"Low growth and uncertainty in advanced economies are affecting emerging market and developing economies through both trade and financial channels, adding to homegrown weaknesses," said IMF Chief Economist Olivier Blanchard.

However, prospects could improve if clouds over the euro area and the U.S. "fiscal cliff" are lifted, the report added.

On the U.S. economic front Tuesday, the National Federation of Independent Business' small business optimism index fell to 92.8 in September from 92.9 in August, a slight disappointment with the consensus at 93.5.

The FTSE 100 in London finished down 0.54% and the DAX in Germany closed lower by 0.78% Tuesday.

The Nikkei Average in Tokyo finished down 1.06%. The Hang Seng in Hong Kong closed up by 0.54% after a big liquidity injection by China's central bank into the country's money markets.

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November crude oil futures rose $3.06 to settle at $92.39 a barrel on rising Middle East tensions. December gold futures closed down $10.70 at $1,765 an ounce.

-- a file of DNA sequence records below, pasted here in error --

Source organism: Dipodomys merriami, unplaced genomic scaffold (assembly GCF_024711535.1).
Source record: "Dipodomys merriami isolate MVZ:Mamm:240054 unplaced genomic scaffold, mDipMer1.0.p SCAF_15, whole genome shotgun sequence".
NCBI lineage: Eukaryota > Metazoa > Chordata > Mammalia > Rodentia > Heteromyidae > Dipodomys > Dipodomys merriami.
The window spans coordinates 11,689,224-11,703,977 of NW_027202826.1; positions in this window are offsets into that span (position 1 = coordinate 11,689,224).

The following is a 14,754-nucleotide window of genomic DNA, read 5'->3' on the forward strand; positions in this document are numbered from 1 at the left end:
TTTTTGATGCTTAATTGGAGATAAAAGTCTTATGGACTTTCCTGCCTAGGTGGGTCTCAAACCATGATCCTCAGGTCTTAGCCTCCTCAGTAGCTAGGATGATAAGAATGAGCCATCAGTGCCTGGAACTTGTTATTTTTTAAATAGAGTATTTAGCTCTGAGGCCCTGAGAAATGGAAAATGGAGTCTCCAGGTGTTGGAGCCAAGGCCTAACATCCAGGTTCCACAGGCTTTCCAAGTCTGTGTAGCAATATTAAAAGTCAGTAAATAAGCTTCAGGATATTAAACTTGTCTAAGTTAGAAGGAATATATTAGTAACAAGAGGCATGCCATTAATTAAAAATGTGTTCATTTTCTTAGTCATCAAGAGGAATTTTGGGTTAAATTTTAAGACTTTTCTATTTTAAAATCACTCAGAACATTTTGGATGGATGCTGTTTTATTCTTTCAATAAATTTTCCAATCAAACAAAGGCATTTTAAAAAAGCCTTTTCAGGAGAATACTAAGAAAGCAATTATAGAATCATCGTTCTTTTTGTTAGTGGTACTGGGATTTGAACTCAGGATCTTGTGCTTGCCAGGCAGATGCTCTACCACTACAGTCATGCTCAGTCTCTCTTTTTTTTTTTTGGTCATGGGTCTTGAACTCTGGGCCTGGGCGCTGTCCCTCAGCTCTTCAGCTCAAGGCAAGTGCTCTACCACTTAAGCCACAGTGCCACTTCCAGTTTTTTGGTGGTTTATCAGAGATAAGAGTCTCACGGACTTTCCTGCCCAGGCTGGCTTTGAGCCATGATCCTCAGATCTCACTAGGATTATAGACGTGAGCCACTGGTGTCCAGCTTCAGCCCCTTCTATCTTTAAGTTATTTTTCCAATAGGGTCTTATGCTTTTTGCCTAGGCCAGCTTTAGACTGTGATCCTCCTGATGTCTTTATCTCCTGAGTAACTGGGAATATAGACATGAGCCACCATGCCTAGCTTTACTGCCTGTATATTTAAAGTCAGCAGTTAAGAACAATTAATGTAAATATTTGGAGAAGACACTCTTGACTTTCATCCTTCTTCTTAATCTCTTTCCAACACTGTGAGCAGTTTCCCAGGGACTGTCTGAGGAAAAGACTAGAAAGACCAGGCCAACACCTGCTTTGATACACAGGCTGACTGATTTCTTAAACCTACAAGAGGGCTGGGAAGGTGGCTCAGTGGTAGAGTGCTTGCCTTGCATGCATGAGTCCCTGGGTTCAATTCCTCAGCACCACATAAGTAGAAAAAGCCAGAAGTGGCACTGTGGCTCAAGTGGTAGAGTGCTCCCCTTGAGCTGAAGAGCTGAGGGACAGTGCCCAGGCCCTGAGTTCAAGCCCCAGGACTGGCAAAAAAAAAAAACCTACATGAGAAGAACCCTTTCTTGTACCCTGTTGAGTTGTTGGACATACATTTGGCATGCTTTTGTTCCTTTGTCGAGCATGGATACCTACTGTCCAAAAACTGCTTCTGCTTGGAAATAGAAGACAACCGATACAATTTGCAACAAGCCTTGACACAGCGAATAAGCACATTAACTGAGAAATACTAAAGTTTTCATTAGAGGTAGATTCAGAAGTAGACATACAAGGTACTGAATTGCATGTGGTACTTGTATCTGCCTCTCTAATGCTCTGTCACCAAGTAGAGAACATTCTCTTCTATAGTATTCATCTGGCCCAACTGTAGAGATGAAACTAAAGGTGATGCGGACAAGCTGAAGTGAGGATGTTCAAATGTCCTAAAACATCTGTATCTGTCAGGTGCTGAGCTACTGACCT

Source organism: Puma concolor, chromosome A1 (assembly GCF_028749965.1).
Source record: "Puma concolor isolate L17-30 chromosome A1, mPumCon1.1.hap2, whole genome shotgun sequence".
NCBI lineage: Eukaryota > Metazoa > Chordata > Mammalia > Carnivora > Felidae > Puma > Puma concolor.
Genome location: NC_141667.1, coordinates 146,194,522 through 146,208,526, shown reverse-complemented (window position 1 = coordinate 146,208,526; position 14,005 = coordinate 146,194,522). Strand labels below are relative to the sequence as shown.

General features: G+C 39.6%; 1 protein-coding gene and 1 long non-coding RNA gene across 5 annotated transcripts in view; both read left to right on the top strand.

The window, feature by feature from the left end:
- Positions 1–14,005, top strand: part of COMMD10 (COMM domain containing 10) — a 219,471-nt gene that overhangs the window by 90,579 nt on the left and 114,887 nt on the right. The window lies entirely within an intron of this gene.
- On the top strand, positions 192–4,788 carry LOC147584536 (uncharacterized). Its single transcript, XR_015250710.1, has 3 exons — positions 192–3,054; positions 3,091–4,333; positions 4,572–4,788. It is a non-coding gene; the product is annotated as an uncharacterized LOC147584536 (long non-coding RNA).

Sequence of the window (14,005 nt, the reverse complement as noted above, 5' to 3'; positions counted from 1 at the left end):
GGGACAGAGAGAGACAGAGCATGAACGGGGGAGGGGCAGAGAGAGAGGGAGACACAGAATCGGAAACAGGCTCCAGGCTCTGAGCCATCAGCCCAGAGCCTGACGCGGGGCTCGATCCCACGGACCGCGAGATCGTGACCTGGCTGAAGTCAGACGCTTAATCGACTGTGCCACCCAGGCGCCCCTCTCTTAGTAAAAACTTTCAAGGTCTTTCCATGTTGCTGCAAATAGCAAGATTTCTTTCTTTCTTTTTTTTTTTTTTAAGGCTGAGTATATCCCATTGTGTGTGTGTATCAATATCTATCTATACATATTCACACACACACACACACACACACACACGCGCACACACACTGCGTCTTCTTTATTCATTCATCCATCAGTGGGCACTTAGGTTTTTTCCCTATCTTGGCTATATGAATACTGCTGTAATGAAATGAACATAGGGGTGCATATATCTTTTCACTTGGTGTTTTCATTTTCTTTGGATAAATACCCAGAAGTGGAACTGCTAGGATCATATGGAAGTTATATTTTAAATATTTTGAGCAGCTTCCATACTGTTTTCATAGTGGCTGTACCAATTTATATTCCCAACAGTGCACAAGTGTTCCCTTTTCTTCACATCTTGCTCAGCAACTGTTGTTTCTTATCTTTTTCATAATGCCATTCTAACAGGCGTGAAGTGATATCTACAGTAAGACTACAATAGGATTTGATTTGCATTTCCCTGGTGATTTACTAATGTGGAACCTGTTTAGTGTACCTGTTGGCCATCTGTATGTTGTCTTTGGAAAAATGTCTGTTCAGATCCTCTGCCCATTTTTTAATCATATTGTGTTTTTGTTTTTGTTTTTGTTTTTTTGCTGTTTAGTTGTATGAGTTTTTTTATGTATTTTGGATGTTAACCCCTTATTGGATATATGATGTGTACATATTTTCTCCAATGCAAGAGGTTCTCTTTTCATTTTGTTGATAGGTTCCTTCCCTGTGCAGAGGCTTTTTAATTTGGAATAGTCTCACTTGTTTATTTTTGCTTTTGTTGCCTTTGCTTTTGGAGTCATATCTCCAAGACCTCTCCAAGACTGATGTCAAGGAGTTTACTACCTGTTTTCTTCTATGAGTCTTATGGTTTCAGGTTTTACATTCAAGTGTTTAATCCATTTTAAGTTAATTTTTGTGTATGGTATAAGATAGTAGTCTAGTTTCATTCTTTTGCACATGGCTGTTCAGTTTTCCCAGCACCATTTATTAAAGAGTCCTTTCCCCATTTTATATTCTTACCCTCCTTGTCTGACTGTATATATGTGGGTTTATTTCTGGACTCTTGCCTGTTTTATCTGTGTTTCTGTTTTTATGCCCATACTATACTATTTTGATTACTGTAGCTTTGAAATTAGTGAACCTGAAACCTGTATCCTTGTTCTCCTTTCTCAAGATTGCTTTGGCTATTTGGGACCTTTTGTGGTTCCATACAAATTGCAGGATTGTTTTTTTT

The benchmark 10-year Treasury jumped 10/32, diluting the yield to 1.717%. The dollar rose 0.48%, according to the

dollar index.

On the corporate front, shares of

Yum! Brands

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were gaining more than 4% in after-hours action after the restaurant operator, whose brands include Pizza Hut, Taco Bell and KFC, topped Wall Street's profit view for its third-quarter results and lifted its full-year outlook to at least adjusted earnings of $3.24 a share.

Composite and building materials systems company

Owens Corning

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cut its 2012 earnings forecast amid weakness in its roofing and composites businesses. Shares dropped 8.3%.

Shares of

Edwards Lifesciences